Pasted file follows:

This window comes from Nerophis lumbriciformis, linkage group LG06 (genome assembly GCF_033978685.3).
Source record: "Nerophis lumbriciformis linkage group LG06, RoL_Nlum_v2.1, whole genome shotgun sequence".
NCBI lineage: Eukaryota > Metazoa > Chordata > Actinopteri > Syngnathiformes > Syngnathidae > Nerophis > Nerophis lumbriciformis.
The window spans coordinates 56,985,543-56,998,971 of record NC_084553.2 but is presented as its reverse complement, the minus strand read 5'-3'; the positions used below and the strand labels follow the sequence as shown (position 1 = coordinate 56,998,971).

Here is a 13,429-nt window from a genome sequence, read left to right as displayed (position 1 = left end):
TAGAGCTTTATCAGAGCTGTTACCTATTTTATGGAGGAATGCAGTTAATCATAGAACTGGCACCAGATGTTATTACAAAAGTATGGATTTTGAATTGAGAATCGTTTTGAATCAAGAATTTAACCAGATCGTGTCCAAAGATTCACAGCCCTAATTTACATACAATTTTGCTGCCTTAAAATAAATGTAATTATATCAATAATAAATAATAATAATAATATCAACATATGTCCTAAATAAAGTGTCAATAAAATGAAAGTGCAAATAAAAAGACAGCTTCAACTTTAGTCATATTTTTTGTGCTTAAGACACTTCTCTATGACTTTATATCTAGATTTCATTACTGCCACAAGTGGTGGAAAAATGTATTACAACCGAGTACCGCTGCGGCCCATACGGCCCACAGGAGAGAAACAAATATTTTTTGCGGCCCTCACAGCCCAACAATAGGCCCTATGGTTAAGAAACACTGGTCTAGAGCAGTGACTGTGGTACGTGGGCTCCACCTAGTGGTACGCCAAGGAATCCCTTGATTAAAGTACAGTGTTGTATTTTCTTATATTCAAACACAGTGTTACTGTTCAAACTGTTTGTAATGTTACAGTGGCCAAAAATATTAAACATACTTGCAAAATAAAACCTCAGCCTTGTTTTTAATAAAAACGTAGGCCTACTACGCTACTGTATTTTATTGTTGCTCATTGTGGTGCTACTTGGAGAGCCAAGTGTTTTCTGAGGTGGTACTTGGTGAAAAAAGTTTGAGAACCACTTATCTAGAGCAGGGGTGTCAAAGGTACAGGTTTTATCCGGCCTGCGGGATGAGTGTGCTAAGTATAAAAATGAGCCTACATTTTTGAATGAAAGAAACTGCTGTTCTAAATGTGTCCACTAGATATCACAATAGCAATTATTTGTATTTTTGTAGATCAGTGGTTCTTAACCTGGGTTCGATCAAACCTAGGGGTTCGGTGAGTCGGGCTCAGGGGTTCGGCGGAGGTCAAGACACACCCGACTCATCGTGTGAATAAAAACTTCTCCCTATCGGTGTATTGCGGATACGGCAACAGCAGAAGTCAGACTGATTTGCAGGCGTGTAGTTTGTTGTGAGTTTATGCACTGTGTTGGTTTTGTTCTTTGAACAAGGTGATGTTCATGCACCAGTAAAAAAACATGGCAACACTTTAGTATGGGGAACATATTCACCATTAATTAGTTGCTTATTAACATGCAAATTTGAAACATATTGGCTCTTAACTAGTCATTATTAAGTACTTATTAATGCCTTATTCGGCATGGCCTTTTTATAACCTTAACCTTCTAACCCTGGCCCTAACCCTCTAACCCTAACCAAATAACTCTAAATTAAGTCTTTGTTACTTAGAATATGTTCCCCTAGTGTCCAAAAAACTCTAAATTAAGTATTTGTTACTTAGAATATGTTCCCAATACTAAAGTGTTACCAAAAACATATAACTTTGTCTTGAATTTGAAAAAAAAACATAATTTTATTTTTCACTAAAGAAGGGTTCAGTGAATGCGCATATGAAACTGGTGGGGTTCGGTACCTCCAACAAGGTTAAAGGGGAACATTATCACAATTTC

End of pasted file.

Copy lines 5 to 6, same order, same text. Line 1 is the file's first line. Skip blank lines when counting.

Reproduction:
Here is a 13,429-nt window from a genome sequence, read left to right as displayed (position 1 = left end):
TAGAGCTTTATCAGAGCTGTTACCTATTTTATGGAGGAATGCAGTTAATCATAGAACTGGCACCAGATGTTATTACAAAAGTATGGATTTTGAATTGAGAATCGTTTTGAATCAAGAATTTAACCAGATCGTGTCCAAAGATTCACAGCCCTAATTTACATACAATTTTGCTGCCTTAAAATAAATGTAATTATATCAATAATAAATAATAATAATAATATCAACATATGTCCTAAATAAAGTGTCAATAAAATGAAAGTGCAAATAAAAAGACAGCTTCAACTTTAGTCATATTTTTTGTGCTTAAGACACTTCTCTATGACTTTATATCTAGATTTCATTACTGCCACAAGTGGTGGAAAAATGTATTACAACCGAGTACCGCTGCGGCCCATACGGCCCACAGGAGAGAAACAAATATTTTTTGCGGCCCTCACAGCCCAACAATAGGCCCTATGGTTAAGAAACACTGGTCTAGAGCAGTGACTGTGGTACGTGGGCTCCACCTAGTGGTACGCCAAGGAATCCCTTGATTAAAGTACAGTGTTGTATTTTCTTATATTCAAACACAGTGTTACTGTTCAAACTGTTTGTAATGTTACAGTGGCCAAAAATATTAAACATACTTGCAAAATAAAACCTCAGCCTTGTTTTTAATAAAAACGTAGGCCTACTACGCTACTGTATTTTATTGTTGCTCATTGTGGTGCTACTTGGAGAGCCAAGTGTTTTCTGAGGTGGTACTTGGTGAAAAAAGTTTGAGAACCACTTATCTAGAGCAGGGGTGTCAAAGGTACAGGTTTTATCCGGCCTGCGGGATGAGTGTGCTAAGTATAAAAATGAGCCTACATTTTTGAATGAAAGAAACTGCTGTTCTAAATGTGTCCACTAGATATCACAATAGCAATTATTTGTATTTTTGTAGATCAGTGGTTCTTAACCTGGGTTCGATCAAACCTAGGGGTTCGGTGAGTCGGGCTCAGGGGTTCGGCGGAGGTCAAGACACACCCGACTCATCGTGTGAATAAAAACTTCTCCCTATCGGTGTATTGCGGATACGGCAACAGCAGAAGTCAGACTGATTTGCAGGCGTGTAGTTTGTTGTGAGTTTATGCACTGTGTTGGTTTTGTTCTTTGAACAAGGTGATGTTCATGCACCAGTAAAAAAACATGGCAACACTTTAGTATGGGGAACATATTCACCATTAATTAGTTGCTTATTAACATGCAAATTTGAAACATATTGGCTCTTAACTAGTCATTATTAAGTACTTATTAATGCCTTATTCGGCATGGCCTTTTTATAACCTTAACCTTCTAACCCTGGCCCTAACCCTCTAACCCTAACCAAATAACTCTAAATTAAGTCTTTGTTACTTAGAATATGTTCCCCTAGTGTCCAAAAAACTCTAAATTAAGTATTTGTTACTTAGAATATGTTCCCAATACTAAAGTGTTACCAAAAACATATAACTTTGTCTTGAATTTGAAAAAAAAACATAATTTTATTTTTCACTAAAGAAGGGTTCAGTGAATGCGCATATGAAACTGGTGGGGTTCGGTACCTCCAACAAGGTTAAAGGGGAACATTATCACAATTTC